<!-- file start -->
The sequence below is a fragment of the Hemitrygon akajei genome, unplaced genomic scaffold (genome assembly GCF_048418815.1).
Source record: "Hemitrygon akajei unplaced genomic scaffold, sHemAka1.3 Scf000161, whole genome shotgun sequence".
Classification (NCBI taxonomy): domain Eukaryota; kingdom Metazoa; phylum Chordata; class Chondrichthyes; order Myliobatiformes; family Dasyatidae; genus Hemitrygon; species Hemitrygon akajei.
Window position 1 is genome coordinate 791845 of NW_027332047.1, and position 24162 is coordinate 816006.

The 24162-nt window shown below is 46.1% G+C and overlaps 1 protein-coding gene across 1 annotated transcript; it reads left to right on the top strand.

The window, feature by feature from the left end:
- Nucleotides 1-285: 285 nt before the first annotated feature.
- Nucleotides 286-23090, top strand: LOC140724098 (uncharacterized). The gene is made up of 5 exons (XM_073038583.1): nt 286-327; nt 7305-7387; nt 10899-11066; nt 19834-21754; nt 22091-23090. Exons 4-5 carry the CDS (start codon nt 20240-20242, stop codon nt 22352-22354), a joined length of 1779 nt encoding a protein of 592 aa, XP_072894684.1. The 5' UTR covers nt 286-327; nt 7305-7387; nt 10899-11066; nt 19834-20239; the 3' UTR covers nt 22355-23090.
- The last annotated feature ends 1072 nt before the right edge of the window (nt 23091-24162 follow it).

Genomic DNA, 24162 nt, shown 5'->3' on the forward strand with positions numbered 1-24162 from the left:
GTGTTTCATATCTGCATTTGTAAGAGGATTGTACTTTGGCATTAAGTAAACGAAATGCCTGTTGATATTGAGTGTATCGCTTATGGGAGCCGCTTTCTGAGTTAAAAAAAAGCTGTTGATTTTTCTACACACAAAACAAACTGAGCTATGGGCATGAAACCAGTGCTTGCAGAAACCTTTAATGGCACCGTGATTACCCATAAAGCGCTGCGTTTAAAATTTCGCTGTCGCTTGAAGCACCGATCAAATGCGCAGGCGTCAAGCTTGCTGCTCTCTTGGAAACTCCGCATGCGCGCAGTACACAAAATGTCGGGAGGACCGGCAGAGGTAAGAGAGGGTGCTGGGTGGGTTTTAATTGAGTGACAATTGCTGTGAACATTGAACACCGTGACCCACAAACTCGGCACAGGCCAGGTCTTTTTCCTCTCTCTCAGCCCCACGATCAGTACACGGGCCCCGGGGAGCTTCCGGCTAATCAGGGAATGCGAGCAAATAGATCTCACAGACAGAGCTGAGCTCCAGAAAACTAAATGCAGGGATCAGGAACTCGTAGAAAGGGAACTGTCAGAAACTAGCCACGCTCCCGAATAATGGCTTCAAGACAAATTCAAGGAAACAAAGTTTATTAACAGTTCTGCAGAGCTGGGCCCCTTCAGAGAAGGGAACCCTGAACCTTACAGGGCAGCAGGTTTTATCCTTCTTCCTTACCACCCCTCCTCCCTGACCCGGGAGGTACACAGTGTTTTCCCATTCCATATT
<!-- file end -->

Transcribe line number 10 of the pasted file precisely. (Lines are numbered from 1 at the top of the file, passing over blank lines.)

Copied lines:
Genomic DNA, 24162 nt, shown 5'->3' on the forward strand with positions numbered 1-24162 from the left: